It will be a story like this one, the need for the Milwaukee County Transit System to install 'driver shields' to protect bus drivers from their riders, that will be told to disbelieving children in schools (who, along with their families, when they aren't walking through safe streets, utilize public transportation for almost all of needs) as the perfect metaphor for the dark ages their ancestors lived through.
|Driver shields on public transportation. Rosa Parks' ultimate legacy...|
Survived. [Bus driver suffers extreme fear after being beaten on the job, Fox6 Now Milwaukee, May 31, 2013]:
Phil Rouse, the 61-year-old bus driver who was beaten while on the job, says his life has changed dramatically since the unprovoked incident.
Rouse has been a Milwaukee County bus driver for five years. The night of May 8th, he was attacked and severely beaten by 27-year-old Corian Morgan.
“I wake up every morning hoping I just had a bad nightmare,” says Rouse.
As Morgan was exiting the bus he allegedly punched Rouse repeatedly in the head, causing him to lose consciousness.
“I turn my head to say goodbye to the person leaving the bus, and see stars,” recalls Rouse. “I have a phobia right now of people coming up behind me.”
Rouse also suffered a concussion and now struggles with stuttering and memory loss.
Milwaukee County Transit System spokesperson Jacqueline Janz says changes are being made to buses.
“One of the things that we are doing is installing driver shields,” says Janz.
Fifty-five new buses with shields will be arriving in the county soon. Janz is hopeful that the entire fleet of 420 buses will have the safety device by the end of the year.
“I’m very, very concerned about the safety of all other bus drives,” says Janz.Driver shields.
We've seen a rise in recent attacks on Milwaukee County bus drivers. Sheriff David Clarke has ideas about how to protect them.
The violence caught on camera, a teenager assaulting a bus driver. It has Robert Dowden on edge about his job. "It's an on-going problem. It's getting worse," Dowden says.
The attack is only one of a few incidents in the past week, several this year. On TMJ4's Daybreak Friday morning, Milwaukee County Sheriff David Clarke says bus drivers need more protection. "Today a ride on the Milwaukee County bus has become a frightening and intimidating experience," Clarke says.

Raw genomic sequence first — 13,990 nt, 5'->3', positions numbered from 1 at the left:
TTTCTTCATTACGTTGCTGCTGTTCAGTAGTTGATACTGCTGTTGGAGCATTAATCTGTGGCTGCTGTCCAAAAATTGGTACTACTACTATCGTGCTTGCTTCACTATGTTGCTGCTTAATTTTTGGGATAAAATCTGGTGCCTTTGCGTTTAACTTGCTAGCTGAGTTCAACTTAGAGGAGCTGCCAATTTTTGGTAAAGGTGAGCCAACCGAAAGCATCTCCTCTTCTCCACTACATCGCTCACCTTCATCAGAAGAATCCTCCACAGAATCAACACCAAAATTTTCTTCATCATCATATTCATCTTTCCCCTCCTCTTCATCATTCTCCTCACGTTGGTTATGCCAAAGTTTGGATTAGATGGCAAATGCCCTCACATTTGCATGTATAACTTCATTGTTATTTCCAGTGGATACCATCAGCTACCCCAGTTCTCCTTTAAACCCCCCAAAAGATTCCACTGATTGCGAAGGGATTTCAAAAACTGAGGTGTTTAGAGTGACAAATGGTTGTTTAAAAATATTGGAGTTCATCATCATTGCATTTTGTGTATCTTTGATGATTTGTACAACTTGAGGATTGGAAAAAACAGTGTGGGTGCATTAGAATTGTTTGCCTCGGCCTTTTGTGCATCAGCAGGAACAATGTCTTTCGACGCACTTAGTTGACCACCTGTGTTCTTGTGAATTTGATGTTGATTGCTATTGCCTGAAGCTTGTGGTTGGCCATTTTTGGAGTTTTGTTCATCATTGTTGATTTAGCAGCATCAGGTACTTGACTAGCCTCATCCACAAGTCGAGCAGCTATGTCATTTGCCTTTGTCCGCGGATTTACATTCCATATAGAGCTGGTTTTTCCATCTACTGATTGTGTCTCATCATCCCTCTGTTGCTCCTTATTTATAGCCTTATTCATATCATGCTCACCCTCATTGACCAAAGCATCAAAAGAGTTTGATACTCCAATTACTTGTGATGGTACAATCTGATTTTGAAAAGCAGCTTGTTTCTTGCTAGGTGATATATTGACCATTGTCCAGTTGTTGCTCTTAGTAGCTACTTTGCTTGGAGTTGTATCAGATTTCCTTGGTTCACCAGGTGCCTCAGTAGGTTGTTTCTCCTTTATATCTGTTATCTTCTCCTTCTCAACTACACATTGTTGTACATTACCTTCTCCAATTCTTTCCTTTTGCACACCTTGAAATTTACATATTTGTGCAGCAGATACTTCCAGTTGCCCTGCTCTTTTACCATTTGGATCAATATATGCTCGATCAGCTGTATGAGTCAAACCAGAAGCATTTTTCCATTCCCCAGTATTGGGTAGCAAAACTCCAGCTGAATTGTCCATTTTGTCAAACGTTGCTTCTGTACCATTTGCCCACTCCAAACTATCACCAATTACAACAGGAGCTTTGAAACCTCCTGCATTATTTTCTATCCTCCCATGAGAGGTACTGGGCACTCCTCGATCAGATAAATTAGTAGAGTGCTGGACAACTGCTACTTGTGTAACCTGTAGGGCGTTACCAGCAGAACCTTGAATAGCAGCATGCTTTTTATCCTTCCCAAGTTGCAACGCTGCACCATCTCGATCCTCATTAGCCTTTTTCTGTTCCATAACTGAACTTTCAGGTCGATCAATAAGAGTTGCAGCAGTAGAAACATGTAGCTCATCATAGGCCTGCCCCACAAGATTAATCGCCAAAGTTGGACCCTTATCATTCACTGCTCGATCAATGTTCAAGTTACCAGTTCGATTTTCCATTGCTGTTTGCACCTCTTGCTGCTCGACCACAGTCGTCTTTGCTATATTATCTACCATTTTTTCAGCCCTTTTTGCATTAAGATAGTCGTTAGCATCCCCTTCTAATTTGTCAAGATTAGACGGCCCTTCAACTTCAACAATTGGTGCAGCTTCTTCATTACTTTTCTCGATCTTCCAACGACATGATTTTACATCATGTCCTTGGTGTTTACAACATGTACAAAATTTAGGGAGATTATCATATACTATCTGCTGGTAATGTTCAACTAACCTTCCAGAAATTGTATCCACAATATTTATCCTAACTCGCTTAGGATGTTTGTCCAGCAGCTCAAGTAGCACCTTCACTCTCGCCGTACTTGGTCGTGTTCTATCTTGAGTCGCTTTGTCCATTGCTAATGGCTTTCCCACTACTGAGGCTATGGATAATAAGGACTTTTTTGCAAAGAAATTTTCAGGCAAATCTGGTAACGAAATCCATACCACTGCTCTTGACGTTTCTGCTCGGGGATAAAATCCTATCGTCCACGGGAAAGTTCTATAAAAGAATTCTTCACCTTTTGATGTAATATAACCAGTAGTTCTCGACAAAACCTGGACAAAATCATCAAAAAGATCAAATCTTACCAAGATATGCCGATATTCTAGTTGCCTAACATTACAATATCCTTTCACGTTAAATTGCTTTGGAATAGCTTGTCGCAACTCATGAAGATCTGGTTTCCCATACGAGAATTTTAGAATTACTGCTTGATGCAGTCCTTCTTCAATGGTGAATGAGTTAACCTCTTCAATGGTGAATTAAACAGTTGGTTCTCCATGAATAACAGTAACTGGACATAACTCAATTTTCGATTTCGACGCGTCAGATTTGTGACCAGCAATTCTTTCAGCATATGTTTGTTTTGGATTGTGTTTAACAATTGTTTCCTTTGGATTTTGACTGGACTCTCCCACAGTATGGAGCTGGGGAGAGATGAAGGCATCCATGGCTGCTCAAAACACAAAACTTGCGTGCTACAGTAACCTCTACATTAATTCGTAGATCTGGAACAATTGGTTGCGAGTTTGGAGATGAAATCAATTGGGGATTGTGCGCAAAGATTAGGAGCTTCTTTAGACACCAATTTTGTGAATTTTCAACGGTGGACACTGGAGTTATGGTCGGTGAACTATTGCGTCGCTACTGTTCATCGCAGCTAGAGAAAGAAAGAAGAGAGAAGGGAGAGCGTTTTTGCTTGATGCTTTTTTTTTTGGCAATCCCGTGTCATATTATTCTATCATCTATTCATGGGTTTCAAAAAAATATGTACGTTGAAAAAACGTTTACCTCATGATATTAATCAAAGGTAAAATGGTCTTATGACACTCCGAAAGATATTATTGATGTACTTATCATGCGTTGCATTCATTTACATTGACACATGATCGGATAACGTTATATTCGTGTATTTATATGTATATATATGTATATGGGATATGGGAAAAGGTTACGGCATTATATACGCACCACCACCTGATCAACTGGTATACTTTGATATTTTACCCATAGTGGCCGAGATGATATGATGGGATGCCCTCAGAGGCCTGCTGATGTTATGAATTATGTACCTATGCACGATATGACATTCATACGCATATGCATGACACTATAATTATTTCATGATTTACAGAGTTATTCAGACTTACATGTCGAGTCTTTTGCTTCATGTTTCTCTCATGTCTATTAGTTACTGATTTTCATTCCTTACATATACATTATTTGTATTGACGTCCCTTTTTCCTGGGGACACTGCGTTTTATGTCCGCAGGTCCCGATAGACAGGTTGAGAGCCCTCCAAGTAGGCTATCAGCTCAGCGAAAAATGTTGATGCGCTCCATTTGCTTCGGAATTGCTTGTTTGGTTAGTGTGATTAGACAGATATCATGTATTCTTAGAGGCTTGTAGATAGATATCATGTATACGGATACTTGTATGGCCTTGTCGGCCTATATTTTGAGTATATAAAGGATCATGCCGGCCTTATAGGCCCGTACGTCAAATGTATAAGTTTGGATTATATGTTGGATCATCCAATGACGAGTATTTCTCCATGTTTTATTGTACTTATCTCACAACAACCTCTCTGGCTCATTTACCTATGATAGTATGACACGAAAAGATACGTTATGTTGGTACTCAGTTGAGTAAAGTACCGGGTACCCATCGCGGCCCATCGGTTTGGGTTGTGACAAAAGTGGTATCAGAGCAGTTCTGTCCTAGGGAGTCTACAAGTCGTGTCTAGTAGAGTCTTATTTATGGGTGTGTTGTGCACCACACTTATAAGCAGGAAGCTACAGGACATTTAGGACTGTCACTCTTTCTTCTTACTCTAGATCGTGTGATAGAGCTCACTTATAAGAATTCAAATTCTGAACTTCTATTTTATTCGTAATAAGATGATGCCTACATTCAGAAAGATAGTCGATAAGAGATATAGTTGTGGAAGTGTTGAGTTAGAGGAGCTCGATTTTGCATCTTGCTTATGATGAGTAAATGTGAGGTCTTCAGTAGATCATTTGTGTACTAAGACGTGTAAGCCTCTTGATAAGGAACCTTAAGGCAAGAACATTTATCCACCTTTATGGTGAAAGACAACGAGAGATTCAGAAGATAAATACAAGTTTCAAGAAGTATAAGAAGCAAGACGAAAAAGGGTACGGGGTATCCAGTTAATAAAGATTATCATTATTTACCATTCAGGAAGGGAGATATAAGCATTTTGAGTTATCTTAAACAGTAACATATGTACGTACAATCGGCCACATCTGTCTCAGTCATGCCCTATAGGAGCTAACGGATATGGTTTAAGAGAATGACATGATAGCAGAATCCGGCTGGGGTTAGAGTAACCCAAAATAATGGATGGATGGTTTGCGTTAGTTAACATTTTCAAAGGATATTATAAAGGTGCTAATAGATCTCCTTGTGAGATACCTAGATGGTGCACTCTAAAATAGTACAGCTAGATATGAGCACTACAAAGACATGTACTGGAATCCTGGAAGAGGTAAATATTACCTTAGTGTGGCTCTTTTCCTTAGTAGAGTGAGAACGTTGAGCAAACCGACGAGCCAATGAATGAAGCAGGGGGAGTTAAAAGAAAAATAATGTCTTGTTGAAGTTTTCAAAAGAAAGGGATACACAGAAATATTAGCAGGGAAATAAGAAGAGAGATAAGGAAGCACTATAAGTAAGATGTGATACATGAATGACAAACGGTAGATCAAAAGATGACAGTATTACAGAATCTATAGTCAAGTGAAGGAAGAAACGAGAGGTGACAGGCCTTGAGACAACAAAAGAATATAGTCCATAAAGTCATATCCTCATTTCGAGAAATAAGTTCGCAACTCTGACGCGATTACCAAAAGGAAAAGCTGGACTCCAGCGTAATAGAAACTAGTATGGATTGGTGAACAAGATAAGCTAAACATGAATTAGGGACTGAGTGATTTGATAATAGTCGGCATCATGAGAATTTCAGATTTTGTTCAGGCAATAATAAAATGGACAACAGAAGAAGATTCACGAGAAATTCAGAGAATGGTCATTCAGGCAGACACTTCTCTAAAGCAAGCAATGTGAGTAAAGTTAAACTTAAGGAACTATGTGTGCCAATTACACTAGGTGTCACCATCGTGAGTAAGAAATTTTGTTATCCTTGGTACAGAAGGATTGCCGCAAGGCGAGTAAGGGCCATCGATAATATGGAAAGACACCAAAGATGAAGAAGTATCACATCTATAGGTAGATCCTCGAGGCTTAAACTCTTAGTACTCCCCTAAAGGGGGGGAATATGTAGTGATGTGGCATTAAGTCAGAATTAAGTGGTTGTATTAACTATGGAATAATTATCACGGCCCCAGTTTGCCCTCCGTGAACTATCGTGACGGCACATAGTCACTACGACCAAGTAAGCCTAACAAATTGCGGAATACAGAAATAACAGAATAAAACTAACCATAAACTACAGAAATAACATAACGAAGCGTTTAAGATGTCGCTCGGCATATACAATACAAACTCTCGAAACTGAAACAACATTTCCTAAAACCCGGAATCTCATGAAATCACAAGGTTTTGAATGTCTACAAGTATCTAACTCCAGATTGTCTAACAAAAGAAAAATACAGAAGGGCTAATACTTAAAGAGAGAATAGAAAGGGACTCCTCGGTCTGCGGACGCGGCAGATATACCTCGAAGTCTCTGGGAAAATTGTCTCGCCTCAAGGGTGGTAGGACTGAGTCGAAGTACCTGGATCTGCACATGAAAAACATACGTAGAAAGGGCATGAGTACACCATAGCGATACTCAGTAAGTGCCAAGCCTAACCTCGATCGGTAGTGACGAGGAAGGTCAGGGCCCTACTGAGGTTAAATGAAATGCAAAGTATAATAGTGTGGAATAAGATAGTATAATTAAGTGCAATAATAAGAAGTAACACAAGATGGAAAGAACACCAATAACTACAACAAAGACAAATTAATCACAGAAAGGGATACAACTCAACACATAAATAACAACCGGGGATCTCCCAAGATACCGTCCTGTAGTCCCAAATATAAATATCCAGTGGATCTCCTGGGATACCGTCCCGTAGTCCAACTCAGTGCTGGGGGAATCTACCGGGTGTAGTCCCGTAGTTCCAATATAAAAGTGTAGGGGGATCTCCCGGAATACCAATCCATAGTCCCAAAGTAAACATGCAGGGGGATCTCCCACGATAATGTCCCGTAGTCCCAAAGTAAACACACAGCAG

Clarke says he's tried talking to transit administration in the past, suggesting these safety shields in all buses to protect drivers.
"The driver's enclosed. You can't get to the driver. I've talked about that. I've talked about some defensive weapons," Clarke says.
The union who represents transit employees claims of the hundreds of buses on the roads, there are 25 to 30 with safety shields. However, in the past, drivers didn't want those safety shields.
"Some people don't like to feel enclosed. The shield does enclose you in there and you're in this small area," Amalgamated Transit Union Vice-President Rick Bassler says.
But, now that safety is an issue on the bus, some drivers have had a change of heart.
"We do have a few operators that have been assaulted in the past - that have requested buses for shields. We have accommodated them," Bassler says.
Interesting, because shields have already been installed or are being tested by agencies in New York City; Chicago; Washington; Rochester, N.Y.; Seattle; and other cities. It seems the problem isn't germane to just Milwaukee, where 48 percent of the transit riders are bringing Chicago-style thuggery to the transit system.
After attacks on bus drivers in 2008, it was suggested they be allowed to carry guns
If pepper spray falls short, union officials say, they’d consider guns, Milwaukee Journal Sentinel, September 16, 2008].
Approximately 100 people, many of whom rode the bus, recently gathered at Washington Park Senior Center to voice their concerns about dwindling state funding for the Milwaukee County Transit System.
“We need a dedicated source of funding,” said Laura Kukor-Shea, one of the bus riders who spoke at the “Community Listening Session.”
“A healthy city depends on every citizen being able to move from place to place; and a healthy city depends on a good transit system,” Kukor-Shea added.
Karina Rotker, an attorney for the American Civil Liberties Union (ACLU) of Wisconsin recalled that in 1955 Rosa Parks was arrested for sitting at the front of the bus. “The transit justice struggle now is not where you can sit, but where you can work, live, go to school and get healthcare,” she said.
The Rev. Willie Brisco, president of Milwaukee Inner-city Congregations Allied for Hope (MICAH), said public transit and unemployment are connected. “One of our community’s biggest concerns is the extreme and unacceptable rate of joblessness in the central city, for persons of color in general and African-American men in particular. We need to make sure that the transit system can help people in our community get to jobs.”
The listening session was sponsored by ACLU of Wisconsin, African-American Civic Engagement Roundtable, ATU Local 998,Black Health Coalition of Wisconsin, Citizen Action of Wisconsin, Disability Rights Wisconsin, IndependenceFirst, MICAH,Midwest Environmental Advocates, Milwaukee Transit Riders Union, 9to5, Wisconsin Interfaith Power and Light, andVolunteers of America of Wisconsin.